But what about cannabis? This plant has a rich history of use in traditional holistic systems, agriculture, and industry. The herb played an important role in the development of the Western world, and even held a respected place in the United States pharmacopoeia until 1942[2].

However, the public view of cannabis took some serious damage before this. The prohibition efforts of the 1920s and the Reefer Madness era of the 1930s drastically shifted how people perceived getting high, placing cannabis in the category of a dangerous, mind-warping drug. The War on Drugs, initiated by President Nixon in the early 1970s, has perpetuated this myth to this day.

But cannabis has held a controversial status at many points throughout history. Authorities outlawed the herb back in 1387 in Arabia, and many nations banned the plant during the 1800s.

Despite a rocky past, sweeping legislation has done a lot to normalise cannabis. Several countries have given a green light to recreational and medical cannabis, partly restoring the herb’s tarnished image. Millions of people across the world use cannabis frequently, socially, and responsibly, even in areas where it remains prohibited.

High vs Drunk: Cultural Acceptance

  • Marijuana vs Alcohol: Physical Effects

Alcohol and cannabis work in the body in very different ways, giving rise to contrasting physical and psychological states. When it comes to alcohol, the drug directly binds to gamma-aminobutyric acid (GABA) receptors. GABA and glutamate are two major neurotransmitters in the brain. GABA dampens central nervous system activity, whereas glutamate ramps things up.

Through its ability to bind to GABA receptors, alcohol mimics the effects of this brain chemical. After drinking some beers or taking some shots, this chemical mimicry gives rise to the physical effects of booze. These include:

Slurred speech Drowsiness
Distorted vision and hearing Decreased perception and coordination
Large volumes lead to vomiting and unconsciousness

Cannabis works differently in the brain. THC, the main psychotropic constituent, binds to CB1 receptors. These sites belong to the endocannabinoid system (ECS), a network that governs almost all of our physiology. Much like alcohol, THC produces its effects by mimicking our internal molecules. In this case, THC mimics anandamide, an endocannabinoid neurotransmitter.

Instead of mimicking GABA, THC causes our brain cells to release less of this dampening neurochemical. This puts the breaks on GABA signals that tell certain brain cells to limit dopamine production. The result? Our brain cells release higher levels of dopamine, resulting in a pleasant high. But THC also affects receptors outside of the brain. Together, these actions result in the following physical effects:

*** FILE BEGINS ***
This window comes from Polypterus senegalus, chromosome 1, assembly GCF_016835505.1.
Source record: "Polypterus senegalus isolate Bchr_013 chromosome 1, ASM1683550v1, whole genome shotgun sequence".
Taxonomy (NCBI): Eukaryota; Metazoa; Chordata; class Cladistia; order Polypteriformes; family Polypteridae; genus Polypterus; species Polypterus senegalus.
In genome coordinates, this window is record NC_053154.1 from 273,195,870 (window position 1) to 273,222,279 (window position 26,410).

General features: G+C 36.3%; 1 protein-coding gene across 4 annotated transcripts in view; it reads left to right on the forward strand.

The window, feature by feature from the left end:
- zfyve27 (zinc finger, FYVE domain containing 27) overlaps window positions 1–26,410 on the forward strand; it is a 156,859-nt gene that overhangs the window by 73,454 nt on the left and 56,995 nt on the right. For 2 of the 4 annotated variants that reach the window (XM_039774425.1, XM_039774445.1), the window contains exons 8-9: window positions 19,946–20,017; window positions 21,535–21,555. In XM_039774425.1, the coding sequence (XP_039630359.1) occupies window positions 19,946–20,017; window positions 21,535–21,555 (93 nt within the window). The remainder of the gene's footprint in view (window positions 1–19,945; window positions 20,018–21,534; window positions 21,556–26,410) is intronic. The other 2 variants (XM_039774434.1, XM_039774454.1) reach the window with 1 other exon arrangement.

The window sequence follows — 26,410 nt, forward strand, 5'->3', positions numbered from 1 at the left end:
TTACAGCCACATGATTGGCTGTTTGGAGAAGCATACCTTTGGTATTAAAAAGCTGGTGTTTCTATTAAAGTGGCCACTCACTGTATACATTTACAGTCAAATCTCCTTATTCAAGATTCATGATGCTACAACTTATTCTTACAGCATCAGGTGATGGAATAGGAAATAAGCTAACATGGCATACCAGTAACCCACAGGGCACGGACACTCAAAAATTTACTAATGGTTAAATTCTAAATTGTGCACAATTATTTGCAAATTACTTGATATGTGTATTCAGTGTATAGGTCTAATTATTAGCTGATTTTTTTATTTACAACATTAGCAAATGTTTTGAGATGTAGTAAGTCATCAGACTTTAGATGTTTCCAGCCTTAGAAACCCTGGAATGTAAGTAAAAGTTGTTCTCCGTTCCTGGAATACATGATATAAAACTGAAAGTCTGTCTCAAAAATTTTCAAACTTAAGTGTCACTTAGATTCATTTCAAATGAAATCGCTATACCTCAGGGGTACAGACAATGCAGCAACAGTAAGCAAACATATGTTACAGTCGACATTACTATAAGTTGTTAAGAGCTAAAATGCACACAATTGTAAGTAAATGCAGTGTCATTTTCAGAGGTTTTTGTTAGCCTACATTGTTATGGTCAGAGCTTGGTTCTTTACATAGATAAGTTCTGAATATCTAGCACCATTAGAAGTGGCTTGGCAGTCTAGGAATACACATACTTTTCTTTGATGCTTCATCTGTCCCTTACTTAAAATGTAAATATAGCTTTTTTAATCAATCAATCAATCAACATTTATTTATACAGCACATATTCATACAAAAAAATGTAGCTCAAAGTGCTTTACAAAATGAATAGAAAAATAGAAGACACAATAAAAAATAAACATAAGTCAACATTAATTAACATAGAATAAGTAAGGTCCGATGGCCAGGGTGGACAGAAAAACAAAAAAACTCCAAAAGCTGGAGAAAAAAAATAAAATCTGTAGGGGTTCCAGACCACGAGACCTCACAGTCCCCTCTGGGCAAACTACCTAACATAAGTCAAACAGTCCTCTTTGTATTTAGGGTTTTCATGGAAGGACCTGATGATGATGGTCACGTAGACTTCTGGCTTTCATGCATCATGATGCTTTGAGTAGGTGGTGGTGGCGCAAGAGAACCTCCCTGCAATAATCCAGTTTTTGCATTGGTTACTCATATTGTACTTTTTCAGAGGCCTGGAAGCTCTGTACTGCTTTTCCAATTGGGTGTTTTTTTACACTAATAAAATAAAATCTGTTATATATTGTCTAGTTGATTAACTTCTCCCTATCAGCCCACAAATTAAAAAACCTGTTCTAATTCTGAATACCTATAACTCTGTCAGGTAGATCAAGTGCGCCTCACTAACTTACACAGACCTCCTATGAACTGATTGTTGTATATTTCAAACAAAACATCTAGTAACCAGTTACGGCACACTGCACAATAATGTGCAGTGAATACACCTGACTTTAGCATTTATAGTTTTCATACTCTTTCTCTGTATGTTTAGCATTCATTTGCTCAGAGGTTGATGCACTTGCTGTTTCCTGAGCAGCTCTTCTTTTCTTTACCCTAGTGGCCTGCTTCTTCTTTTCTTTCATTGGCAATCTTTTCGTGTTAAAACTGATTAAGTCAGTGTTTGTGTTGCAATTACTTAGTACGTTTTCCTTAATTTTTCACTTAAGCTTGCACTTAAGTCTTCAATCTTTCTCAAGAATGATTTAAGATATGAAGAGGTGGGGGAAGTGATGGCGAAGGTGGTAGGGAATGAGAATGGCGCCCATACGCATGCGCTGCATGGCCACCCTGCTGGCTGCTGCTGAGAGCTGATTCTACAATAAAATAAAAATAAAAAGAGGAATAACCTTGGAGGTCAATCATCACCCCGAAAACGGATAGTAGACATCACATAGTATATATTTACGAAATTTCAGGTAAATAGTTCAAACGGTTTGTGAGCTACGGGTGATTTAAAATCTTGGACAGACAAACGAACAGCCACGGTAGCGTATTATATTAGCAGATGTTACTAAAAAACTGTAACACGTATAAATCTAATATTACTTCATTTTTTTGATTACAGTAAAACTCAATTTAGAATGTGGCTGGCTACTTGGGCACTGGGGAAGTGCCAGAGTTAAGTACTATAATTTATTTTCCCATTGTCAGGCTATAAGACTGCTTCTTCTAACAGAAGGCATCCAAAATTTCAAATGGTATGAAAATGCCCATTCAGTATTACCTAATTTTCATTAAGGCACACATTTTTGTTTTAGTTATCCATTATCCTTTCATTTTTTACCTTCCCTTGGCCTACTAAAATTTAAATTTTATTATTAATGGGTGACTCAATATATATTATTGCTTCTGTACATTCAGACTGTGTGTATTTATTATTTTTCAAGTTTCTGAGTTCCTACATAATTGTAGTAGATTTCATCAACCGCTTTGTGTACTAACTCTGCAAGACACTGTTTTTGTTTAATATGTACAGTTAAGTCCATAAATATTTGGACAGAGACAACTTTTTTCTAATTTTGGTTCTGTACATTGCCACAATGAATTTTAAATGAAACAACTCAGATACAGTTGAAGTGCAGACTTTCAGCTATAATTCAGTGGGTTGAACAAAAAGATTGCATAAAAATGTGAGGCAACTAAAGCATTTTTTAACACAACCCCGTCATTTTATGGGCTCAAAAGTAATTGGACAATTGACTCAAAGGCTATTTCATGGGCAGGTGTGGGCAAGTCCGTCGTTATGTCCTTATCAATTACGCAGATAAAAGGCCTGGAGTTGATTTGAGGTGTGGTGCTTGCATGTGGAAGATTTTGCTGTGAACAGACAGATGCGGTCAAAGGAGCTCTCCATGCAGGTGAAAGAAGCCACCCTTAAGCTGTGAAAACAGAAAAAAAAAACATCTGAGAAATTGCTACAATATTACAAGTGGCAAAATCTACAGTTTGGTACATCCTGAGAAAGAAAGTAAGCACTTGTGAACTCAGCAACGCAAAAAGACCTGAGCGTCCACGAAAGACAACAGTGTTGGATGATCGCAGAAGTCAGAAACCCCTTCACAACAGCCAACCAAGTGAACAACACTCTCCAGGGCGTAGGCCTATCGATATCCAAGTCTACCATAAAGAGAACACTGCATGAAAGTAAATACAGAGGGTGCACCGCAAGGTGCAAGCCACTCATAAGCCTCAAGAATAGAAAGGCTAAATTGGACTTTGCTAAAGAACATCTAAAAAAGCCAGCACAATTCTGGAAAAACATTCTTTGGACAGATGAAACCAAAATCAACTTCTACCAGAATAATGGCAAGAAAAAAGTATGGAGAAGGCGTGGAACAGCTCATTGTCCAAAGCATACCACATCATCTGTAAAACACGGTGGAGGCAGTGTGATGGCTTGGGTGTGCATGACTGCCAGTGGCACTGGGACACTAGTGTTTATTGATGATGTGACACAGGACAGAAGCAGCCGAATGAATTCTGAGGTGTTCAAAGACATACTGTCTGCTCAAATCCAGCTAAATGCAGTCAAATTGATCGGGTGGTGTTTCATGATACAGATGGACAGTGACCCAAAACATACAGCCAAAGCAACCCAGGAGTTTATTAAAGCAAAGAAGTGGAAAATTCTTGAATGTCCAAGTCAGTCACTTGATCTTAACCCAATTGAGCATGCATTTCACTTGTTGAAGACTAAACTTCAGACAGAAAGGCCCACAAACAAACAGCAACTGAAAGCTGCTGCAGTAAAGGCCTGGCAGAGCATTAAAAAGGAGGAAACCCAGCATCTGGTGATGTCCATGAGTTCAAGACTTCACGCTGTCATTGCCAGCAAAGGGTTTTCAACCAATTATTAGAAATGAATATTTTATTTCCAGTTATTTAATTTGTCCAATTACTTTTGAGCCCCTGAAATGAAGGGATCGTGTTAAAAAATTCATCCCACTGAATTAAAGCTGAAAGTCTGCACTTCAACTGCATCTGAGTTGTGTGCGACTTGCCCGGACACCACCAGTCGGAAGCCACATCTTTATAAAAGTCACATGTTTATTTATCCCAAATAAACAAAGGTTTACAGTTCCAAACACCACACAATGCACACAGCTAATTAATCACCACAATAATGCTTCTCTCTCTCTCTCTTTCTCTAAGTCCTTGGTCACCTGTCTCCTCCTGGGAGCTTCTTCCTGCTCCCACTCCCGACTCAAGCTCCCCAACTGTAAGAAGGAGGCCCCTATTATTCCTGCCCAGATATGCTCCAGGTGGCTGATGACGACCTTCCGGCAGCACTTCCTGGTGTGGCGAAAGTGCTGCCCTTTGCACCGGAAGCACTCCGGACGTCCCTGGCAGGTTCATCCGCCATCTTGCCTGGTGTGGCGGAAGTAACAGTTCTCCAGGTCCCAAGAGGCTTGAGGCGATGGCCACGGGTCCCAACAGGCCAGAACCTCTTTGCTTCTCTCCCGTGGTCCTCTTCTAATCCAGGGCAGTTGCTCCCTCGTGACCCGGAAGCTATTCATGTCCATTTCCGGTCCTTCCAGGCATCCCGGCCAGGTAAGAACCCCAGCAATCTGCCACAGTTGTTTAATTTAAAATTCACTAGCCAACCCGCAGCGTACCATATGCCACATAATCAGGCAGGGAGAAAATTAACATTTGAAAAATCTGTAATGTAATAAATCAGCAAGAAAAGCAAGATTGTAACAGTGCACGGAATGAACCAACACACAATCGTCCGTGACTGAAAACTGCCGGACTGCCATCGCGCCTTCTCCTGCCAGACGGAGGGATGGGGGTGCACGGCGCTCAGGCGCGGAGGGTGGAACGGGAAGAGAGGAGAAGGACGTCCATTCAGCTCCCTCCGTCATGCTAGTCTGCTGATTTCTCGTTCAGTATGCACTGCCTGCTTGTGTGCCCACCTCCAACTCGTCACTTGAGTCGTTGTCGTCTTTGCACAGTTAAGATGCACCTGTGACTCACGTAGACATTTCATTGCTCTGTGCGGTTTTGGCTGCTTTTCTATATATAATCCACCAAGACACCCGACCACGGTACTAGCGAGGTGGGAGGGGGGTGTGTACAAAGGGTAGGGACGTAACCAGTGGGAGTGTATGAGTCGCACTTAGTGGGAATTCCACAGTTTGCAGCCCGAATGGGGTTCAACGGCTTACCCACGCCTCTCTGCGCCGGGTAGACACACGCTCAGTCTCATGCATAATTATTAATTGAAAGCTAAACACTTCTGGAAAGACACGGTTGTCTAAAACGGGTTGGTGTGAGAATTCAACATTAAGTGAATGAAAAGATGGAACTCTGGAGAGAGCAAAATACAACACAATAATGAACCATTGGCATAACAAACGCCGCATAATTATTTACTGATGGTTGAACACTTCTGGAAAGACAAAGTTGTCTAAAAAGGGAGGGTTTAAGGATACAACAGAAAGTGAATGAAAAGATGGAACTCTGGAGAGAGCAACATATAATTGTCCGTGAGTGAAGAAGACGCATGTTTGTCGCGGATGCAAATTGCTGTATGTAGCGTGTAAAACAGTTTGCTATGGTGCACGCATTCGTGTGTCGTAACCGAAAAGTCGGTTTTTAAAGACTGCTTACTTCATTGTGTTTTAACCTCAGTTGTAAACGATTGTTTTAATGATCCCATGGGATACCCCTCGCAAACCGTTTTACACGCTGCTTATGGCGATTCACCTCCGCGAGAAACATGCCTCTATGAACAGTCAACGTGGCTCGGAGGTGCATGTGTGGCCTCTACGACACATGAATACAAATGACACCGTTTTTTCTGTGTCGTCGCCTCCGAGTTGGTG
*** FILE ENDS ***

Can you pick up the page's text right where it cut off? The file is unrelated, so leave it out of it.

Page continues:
Increased hunger Red eyes
Dry mouth Increased heart rate
Relaxation of muscles Stomach discomfort
  • Being High vs Drunk: Psychological Effects

By tampering with our brain chemistry, both alcohol and cannabis can change our mood, perception, and behaviour.

The psychological effects of being drunk include:

Disruption of rational thought Violent behaviour
Compromised memory Short-term reductions in social anxiety
Confusion Shorter attention

The psychological effects of being high include:

Elevated mood Euphoria
Deeper thoughts Uneasiness/rumination
Impaired short-term memory Panic
Paranoia Altered perception of time
  • Health Impact

Significant differences exist between cannabis and alcohol in terms of health risk. Both of these substances can cause physical and psychological issues when abused over time. However, when used in moderation, cannabis may offer some health benefits, whereas drinking alcohol is pretty unanimously deemed to be devoid of therapeutic potential.

In countries where cannabis is legal, doctors can prescribe the herb for approved conditions. While research remains inconclusive about the health benefits of cannabis, ongoing study on the endocannabinoid system suggests a widespread effect on the body.